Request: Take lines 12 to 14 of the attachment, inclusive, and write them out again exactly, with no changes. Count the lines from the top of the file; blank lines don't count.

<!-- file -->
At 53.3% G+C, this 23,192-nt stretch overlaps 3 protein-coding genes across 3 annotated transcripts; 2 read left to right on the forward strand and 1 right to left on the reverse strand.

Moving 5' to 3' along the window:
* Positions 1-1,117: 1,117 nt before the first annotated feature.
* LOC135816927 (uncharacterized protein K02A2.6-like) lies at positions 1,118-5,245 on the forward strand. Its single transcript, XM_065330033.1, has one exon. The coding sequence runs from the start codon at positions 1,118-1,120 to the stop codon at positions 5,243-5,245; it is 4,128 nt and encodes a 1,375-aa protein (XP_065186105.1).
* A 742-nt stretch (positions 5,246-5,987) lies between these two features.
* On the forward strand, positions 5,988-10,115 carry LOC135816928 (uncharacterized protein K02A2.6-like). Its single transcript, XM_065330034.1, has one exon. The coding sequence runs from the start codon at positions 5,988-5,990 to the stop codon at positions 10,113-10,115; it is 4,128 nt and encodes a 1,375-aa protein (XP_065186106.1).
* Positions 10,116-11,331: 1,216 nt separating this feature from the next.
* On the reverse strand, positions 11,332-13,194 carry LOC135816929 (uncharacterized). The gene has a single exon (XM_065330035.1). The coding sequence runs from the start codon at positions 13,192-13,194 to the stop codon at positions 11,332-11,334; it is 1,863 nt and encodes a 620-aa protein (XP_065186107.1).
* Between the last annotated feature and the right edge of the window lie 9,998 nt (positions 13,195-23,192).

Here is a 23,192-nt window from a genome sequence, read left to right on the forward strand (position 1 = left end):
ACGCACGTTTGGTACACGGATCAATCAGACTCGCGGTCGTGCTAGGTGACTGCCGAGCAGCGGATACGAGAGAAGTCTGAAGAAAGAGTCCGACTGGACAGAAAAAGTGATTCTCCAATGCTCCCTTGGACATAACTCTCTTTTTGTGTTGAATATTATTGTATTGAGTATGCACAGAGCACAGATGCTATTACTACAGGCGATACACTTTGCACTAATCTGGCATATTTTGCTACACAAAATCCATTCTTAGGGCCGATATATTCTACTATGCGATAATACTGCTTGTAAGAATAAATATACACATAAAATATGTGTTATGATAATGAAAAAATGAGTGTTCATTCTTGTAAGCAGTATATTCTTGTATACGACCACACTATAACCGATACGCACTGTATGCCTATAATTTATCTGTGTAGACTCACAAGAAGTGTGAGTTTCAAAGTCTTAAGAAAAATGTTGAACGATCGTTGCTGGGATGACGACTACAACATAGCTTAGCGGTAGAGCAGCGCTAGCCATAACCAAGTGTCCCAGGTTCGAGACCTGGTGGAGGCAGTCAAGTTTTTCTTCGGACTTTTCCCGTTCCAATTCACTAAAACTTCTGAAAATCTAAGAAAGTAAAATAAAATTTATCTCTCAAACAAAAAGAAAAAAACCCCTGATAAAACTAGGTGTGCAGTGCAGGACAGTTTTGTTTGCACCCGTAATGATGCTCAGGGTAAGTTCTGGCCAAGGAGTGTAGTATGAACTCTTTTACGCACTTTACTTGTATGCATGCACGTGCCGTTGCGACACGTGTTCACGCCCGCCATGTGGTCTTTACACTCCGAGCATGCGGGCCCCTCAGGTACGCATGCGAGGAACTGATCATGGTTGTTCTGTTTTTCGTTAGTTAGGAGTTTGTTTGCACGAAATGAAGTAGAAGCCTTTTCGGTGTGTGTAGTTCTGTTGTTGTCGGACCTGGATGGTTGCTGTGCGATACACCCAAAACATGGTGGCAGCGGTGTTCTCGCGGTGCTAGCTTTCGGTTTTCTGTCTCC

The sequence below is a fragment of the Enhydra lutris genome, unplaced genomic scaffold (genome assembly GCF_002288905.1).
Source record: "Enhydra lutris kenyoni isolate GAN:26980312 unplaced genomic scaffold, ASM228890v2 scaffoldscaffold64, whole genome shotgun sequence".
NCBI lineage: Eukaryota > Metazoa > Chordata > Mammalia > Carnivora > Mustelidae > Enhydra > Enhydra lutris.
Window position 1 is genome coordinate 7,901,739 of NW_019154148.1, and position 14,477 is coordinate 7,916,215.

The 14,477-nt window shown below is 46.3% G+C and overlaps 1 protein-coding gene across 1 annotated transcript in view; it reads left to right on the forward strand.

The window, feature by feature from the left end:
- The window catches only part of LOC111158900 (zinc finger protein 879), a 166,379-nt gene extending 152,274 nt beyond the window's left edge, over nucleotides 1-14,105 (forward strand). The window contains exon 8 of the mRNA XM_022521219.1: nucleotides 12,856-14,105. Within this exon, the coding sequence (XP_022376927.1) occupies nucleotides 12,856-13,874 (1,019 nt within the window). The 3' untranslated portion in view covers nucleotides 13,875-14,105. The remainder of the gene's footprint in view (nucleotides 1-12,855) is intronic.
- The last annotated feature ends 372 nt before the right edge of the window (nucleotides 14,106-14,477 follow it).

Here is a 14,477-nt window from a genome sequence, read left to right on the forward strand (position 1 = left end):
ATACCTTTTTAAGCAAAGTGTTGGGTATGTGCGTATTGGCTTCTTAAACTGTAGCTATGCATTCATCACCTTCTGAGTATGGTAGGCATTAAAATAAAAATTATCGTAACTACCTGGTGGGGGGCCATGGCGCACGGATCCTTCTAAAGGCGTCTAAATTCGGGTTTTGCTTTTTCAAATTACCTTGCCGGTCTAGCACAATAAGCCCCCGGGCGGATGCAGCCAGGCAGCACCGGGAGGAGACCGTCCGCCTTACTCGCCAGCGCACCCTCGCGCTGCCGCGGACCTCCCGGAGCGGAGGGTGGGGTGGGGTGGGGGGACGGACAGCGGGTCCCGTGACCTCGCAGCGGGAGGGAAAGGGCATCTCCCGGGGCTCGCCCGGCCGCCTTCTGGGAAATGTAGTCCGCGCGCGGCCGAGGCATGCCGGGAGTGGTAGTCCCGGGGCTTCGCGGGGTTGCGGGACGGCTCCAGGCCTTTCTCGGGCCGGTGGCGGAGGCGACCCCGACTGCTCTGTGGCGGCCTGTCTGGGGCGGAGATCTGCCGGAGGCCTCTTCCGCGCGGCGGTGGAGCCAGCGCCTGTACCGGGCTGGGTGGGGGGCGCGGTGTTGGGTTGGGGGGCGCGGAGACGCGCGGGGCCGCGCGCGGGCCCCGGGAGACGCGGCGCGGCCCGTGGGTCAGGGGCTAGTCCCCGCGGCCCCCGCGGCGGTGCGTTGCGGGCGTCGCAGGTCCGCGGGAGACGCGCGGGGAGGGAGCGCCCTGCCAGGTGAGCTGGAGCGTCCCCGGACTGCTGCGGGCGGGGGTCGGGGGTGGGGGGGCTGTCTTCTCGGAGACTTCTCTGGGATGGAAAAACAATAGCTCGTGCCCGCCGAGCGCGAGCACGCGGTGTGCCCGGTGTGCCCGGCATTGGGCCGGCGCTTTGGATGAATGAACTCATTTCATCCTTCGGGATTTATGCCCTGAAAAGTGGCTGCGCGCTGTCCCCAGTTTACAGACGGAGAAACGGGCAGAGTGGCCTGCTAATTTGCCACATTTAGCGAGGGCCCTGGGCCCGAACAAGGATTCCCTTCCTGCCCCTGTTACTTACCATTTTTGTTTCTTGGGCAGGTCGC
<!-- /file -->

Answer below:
The sequence below is a fragment of the Enhydra lutris genome, unplaced genomic scaffold (genome assembly GCF_002288905.1).
Source record: "Enhydra lutris kenyoni isolate GAN:26980312 unplaced genomic scaffold, ASM228890v2 scaffoldscaffold64, whole genome shotgun sequence".
NCBI lineage: Eukaryota > Metazoa > Chordata > Mammalia > Carnivora > Mustelidae > Enhydra > Enhydra lutris.